Moonlight and the Pearler’s Daughter


Picked as one of Stylist magazine’s ‘Fiction Books You Can’t Miss in 2022’, we’re delighted to introduce travel journalist and Arb contributor Lizzie Pook‘s debut novel, published today. Inspired by time spent in north-Western Australia researching the pearl diving industry, the story follows the headstrong Eliza Brightwell as she investigates the mysterious disappearance of her father, Bannin Bay’s most prolific pearler…

Bannin Bay, Western Australia, 1886

Eliza has never seen a land that looks so very much like blood. From the deck of the steamer it glistens, stretching wide in a lazy, sun-blurred smear.

She raises a hand against the glare, taking to tiptoes to squint over the polished guard rail. Before her, red dirt jitters in the heat, and the sea is a boisterous, blistering green. There is something unsettling about the weariness of the breeze, hot and filled with the mineral stench of seagrass.

‘We made it, my loves, we did it. Marvellous.’ Her father’s oiled moustache lifts upwards as he grins. He turns from his family to look out across the strange landscape – mirrored bays and shadowy crags the colour of crushed insects.

This journey will be what saves them. Father had told them so over mutton and gravy back home. He regaled them with tales of pearl shells first, their shining nacres of champagne, silver and cream. He was to work with his brother to launch a fleet of luggers, hauling shell to sell in bulk to the Americans and the French. The world was already lapping up the spoils of Bannin Bay, turning mother-of-pearl into buttons and the prettiest pistol handles you ever did see.

They’d watched, with jaws slack, as Father had pulled out his old atlas, folded down the page and smoothed his palm across the place called New Holland. ‘Look.’ He showed them, trailing a finger down its western coast. ‘When we’re there, we will be able to forget about all that has happened.’

The beach in front of Eliza flares white and harsh. Dunes, sharp with swaying saltbush, ripple far into the distance. Below the rail, gulls skirl around a jetty that unfurls like a crocodile’s crooked tail into a long gut of mangroves.

Her father gives the order and leads them steadily off the ship – her uncle Willem, her aunt Martha, followed closely by her mother and brother. Thomas is a head taller than her now, conspicuous in this heat in his short trousers and smart pressed jacket. Glancing back, she can see the hunched shoulders of stevedores. In grubby vests and moleskins to the knee, they lug what remains of the Brightwells’ belongings out of the ship.

Grasping at her mother’s skirts, Eliza steps down to the jetty. As she does, and with the speed of a knife over lard, her feet slide from beneath her and she thuds, backside first, onto the planks. The odour is obscene but she places a flat palm on the greasy wood. There are fish scales smeared about and stringy meat going crisp in the sun. ‘Come, Eliza. Brush yourself off.’ Her mother extends a broad, comforting hand.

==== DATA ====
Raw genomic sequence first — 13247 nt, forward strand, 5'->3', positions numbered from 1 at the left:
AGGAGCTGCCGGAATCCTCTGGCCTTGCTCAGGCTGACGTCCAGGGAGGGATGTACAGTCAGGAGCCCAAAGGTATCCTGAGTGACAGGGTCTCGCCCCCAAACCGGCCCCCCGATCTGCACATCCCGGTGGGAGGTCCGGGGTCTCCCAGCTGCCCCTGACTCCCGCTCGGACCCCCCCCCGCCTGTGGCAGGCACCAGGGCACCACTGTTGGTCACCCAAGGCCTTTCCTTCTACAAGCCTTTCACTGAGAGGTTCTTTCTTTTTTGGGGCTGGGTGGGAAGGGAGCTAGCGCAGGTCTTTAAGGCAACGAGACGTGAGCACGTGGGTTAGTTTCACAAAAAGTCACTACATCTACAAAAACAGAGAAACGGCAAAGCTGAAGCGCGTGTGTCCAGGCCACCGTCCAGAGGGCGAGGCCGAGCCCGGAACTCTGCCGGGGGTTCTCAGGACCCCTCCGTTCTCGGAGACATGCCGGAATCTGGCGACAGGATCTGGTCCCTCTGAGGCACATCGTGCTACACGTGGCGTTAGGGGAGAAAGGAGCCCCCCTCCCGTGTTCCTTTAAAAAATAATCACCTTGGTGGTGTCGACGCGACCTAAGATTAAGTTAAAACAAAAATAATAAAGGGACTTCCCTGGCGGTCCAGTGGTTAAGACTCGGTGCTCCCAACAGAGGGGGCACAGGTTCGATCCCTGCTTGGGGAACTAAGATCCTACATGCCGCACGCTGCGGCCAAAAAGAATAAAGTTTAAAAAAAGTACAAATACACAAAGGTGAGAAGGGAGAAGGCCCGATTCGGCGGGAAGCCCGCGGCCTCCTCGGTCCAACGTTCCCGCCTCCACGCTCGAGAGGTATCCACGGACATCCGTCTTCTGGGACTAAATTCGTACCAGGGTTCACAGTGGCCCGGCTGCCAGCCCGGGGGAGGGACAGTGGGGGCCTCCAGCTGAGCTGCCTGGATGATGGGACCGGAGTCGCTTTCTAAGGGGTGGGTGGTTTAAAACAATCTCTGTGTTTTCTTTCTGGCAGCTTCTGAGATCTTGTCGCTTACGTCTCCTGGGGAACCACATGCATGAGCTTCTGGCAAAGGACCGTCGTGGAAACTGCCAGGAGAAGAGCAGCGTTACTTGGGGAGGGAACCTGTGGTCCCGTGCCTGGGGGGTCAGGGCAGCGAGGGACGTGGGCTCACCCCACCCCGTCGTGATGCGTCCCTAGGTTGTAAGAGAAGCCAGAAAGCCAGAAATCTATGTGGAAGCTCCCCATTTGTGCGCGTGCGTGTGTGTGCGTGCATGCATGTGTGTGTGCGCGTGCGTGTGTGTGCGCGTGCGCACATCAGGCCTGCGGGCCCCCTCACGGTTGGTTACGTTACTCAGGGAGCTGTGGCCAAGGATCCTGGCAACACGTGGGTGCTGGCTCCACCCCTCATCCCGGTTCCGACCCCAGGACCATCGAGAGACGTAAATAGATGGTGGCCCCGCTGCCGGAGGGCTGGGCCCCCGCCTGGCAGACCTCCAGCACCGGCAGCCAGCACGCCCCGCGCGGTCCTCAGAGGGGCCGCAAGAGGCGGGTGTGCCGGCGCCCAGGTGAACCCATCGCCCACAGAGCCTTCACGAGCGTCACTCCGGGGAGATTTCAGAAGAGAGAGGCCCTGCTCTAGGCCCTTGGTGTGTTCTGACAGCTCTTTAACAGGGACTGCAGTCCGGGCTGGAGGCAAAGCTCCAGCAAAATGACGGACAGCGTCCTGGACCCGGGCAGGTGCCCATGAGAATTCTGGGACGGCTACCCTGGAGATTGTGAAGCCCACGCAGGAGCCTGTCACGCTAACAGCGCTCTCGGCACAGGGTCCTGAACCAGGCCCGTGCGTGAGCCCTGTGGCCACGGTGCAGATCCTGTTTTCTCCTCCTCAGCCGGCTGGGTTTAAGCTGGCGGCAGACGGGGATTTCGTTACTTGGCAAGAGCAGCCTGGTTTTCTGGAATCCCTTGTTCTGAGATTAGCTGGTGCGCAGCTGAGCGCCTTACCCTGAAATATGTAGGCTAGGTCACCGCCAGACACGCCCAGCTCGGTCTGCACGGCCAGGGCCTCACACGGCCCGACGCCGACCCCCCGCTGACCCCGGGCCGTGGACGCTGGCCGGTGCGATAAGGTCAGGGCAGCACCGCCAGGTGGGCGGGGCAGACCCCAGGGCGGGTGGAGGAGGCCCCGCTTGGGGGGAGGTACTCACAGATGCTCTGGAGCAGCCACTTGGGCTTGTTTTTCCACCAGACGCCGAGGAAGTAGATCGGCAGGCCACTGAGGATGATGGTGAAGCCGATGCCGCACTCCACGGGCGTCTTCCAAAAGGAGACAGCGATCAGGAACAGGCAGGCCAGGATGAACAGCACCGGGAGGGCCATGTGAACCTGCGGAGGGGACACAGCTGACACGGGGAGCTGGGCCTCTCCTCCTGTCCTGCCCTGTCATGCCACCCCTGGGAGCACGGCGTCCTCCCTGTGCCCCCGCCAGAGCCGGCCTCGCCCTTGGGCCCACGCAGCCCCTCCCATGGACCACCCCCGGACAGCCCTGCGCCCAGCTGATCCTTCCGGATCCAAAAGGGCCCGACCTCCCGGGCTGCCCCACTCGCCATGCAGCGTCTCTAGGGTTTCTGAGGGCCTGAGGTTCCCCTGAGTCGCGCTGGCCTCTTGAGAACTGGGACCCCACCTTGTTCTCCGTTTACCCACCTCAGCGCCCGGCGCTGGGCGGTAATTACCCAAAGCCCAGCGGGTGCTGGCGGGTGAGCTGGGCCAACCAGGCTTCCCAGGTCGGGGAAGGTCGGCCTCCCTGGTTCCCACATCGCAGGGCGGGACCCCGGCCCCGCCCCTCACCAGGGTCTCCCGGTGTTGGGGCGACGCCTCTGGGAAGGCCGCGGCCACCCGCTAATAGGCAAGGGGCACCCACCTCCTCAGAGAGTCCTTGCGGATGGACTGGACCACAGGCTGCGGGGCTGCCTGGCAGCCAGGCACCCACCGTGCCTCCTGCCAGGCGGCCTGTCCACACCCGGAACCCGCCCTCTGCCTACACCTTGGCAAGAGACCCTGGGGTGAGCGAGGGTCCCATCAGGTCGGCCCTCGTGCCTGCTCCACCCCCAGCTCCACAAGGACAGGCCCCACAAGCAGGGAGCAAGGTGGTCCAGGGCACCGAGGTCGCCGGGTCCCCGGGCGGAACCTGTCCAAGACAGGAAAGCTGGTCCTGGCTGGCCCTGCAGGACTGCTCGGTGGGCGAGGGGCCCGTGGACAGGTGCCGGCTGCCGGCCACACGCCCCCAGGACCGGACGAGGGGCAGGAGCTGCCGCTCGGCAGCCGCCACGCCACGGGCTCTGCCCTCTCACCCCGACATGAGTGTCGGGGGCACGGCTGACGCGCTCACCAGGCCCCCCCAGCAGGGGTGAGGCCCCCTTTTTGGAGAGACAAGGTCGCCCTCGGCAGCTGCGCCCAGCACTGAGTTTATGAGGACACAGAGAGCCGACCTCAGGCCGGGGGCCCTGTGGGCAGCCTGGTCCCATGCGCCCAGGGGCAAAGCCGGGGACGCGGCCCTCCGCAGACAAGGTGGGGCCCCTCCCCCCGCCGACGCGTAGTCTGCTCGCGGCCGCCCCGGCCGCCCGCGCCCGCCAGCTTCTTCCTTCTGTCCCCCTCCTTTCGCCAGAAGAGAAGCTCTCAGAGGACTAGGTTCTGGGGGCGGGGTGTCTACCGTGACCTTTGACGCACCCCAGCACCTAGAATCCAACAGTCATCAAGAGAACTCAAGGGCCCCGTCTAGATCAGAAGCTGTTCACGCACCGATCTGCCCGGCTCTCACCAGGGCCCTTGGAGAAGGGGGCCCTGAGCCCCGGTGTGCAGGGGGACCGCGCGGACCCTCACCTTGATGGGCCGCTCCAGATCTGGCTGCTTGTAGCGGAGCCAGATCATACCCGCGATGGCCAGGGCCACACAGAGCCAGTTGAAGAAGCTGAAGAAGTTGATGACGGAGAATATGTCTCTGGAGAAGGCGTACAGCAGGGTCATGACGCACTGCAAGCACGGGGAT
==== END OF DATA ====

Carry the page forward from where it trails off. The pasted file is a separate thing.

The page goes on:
Eliza rubs her elbows, smooths her skirts and lets her mother tug her to her feet. The sun has scattered coins of light across the sea; they make her eyes swim with stars. Looking up, she finds the sky obscured by the crescent of her mother’s silk hat, the brim so absurdly wide she has seen men cowering from it back home. How odd she seems against this strange new place, Eliza thinks, like a dragonfly, once resplendent, marooned in a bucket of old slop water.

They continue down the jetty, her father and brother striding ahead. Sweat pools in the crooks of her elbows and at the creases behind her knees. Beside them, men watch unflinchingly as they pass, turning caulking mallets, hammers and dirtied blades in rough hands. Her mother pays them no heed – an easy task for someone accustomed to admiration –  and looks instead across the shoreline and out to the shot silk of the sea.

‘You see, my girl, it’s beautiful.’ She smiles and kneels to the height of her daughter. Eliza hears the rush of liquid before it happens. Sees the movement at the corner of her eye but turns away a heartbeat too late. With a sigh it splashes across them – thick with chunks and foul-smelling. It slides with grim slowness down Eliza’s face. They turn together towards a man who has frozen in position, sun-grizzled as a raisin and with only a few grey teeth. He holds a barrel full of fish guts under an arm and a cracked palm raised in surrender.

‘My apologies,’ he gasps, although a smile plays about his lips. ‘You ladies got right in the way. I beg your pardon.’ He stands aside to let them pass. ‘Please.’

Her mother gives a huff as she jerks her daughter sharply onwards. Smearing the guts from her cheeks, Eliza turns to see the man remove his hat. She watches as he hawks a knot of phlegm from his throat, depositing it at his feet with a gluey string of spittle. Her mother quickens to an appalled trot, still pulling at Eliza’s arm, but she keeps her head turned backwards.

The words barely reach her before they are snatched by the breeze. Four words she’ll always remember.

‘Welcome to Bannin Bay,’ they say.

Moonlight and the Pearler’s Daughter by Lizzie Pook is published in hardback, ebook and audiobook on Thursday 3rd March 2022. For more information, including details of stockists, please visit

Header photo by Anthony Cantin on Unsplash. Author photo (c) Magdalena Smolarska